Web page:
when at the end of that speech when the shadow guy says so meekly “Will
      you, come with us?” to Lorian. That was just bad if you ask me, and it mars an
      otherwise great ending.

      • Gaewyn says:

        Re: Low Point…

        The “Get the hell out of my galaxy”.. yeah right… two ancient races who could
        wipe out planets in seconds are gonna suddenly turn into teenagers

        The actual conclusions and speechifying wasn’t too bad (to me anyways) it fit
        in with B5 and how things where being set-up. But I do cringe every-time
        when at the end of that speech when the shadow guy says so meekly “Will
        you, come with us?” to Lorian. That was just bad if you ask me, and it mars an
        otherwise great ending.

        Ahh yes… but how does any “parent” feel when it is driven home to them that not only do their children not want them any more… but that they were bad parents. I have seen one parent get that exact treatment and there is nothing quite like the look that they have when they realize. The shadows and the vorlons had just that happen to them… and all they could do was cling to their “parent” at that moment.

        I will grant they don’t really explain that enough but… if you put it in that context it makes WAY more sense.

    • TwistyHat says:

      Re: Low Point…

      The “Get the hell out of my galaxy”.. yeah right… two ancient races who could wipe out planets in seconds are gonna suddenly turn into teenagers after getting a row from Sheridan and Deleen… grrr… I just wished JMS had used series four to end the war and series five for the human civil war and ISA creation.

      Rant over…

      Yep, but the shadow war would still have ended that way, none of the smaller races would be able to blow them up – you would have to outargue them.

      Though it would have been nice if they had known they got the last season and we were stuck with that twit byron :)

    • SteveB says:

      Re: Low Point…

      The “Get the hell out of my galaxy”.. yeah right… two ancient races who could wipe out planets in seconds are gonna suddenly turn into teenagers after getting a row from Sheridan and Deleen… grrr…

      Actually, that was the only reasonable conclusion that premise could reach. Discovering a McGuffin (like Shadow ship vulnerability to telepaths) works as a means to buy time, but would look cheesy as the overall solution. What did work was the “you can kill us, you can’t make us play your game any more” message.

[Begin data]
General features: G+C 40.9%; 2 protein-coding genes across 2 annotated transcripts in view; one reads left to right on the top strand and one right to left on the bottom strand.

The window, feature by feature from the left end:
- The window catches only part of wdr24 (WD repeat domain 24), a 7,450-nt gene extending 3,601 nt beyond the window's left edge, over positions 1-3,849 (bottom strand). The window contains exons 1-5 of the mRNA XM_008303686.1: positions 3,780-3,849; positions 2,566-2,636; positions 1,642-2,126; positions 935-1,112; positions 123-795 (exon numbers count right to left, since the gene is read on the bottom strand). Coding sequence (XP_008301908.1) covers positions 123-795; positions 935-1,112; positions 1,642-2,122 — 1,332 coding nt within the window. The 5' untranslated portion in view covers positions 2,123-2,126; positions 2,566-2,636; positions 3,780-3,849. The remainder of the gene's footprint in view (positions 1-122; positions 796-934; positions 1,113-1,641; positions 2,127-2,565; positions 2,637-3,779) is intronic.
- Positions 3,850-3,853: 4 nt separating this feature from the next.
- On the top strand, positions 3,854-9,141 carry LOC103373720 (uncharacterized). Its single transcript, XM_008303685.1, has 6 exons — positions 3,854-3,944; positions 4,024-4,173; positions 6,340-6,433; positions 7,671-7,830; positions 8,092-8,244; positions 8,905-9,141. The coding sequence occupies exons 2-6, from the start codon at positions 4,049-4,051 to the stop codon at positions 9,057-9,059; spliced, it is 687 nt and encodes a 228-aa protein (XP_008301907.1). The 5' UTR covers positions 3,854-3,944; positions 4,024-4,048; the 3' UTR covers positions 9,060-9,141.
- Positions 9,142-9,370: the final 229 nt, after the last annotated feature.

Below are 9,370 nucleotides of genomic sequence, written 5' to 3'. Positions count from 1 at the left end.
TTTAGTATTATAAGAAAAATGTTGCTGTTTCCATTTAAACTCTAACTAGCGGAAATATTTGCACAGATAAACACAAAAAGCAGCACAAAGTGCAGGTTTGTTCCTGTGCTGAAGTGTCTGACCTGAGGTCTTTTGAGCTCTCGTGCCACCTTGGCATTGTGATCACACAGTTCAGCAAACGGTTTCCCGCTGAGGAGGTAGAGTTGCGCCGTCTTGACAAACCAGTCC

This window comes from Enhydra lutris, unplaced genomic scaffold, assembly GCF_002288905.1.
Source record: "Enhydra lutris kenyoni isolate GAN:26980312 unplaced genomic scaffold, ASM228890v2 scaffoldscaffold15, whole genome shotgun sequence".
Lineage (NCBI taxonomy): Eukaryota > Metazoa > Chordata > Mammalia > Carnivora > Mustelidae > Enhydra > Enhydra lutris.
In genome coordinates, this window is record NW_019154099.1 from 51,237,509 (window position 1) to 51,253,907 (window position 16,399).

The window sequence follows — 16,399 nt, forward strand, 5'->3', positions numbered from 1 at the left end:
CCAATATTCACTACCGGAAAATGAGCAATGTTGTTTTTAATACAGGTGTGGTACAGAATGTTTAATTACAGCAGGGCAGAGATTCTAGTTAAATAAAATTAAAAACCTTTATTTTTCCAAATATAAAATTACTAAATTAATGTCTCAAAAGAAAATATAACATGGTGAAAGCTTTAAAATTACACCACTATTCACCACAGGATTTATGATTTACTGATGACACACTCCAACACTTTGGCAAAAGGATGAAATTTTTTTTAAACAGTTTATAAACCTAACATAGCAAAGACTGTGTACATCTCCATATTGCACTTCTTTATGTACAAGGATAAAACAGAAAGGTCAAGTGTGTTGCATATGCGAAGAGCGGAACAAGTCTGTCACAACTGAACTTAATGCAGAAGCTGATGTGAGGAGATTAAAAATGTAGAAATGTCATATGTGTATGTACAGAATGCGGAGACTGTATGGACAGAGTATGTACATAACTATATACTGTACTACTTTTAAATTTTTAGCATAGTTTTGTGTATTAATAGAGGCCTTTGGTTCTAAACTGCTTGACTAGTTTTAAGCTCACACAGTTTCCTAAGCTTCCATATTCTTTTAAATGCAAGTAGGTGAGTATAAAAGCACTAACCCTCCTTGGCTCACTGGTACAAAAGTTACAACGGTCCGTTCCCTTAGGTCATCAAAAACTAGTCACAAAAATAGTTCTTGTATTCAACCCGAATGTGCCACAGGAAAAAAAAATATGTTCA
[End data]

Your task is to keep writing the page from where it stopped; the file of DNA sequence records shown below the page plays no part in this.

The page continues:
4. UncleJam says:

    Question

    Just the other day I was watching “Into the Fire” for the umpeenth time
    and something struck
    me. I had never thought of this before, but maybe someone else has and can
    help me out.

    After all the fighting is over and the First Ones are gone, Sheridan
    explains to Delenn the meaning behind the phrase “Third Age of Mankind”,
    which has been floating around since the S1 opening monologue (I don’t
    recall if it was used in “The Gathering”).

    Therein lies my confusion. S1’s monologue was spoken by Cmdr.
    Sinclair. But how would he know this was the “dawn of the Third Age of
    Mankind”? He was no longer around in 2261 when the First Ones left. And the
    Third Age obviously isn’t a Minbari concept that he could have picked up
    during his time with the Rangers, as Sheridan has to explain it to Delenn.
    Making things even worse is the fact that the monologues appear to be
    current with each season, not spoken from a future point looking back, as
    evidenced by the continued use of the phrase “The year is…” and Marcus’ line
    in the S4 monologue even though he doesn’t survive the season.

    Or am I just overthinking this?

    • obiwan says:

      Re: Question

      Or am I just overthinking this?

      Yes. :)

    • valen1260 says:

      Re: Question

      Therein lies my confusion. S1’s monologue was spoken by Cmdr.
      Sinclair. But how would he know this was the “dawn of the Third Age of
      Mankind”? …
      Making things even worse is the fact that the monologues appear to be
      current with each season, not spoken from a future point looking back, as
      evidenced by the continued use of the phrase “The year is…” and Marcus’ line
      in the S4 monologue even though he doesn’t survive the season.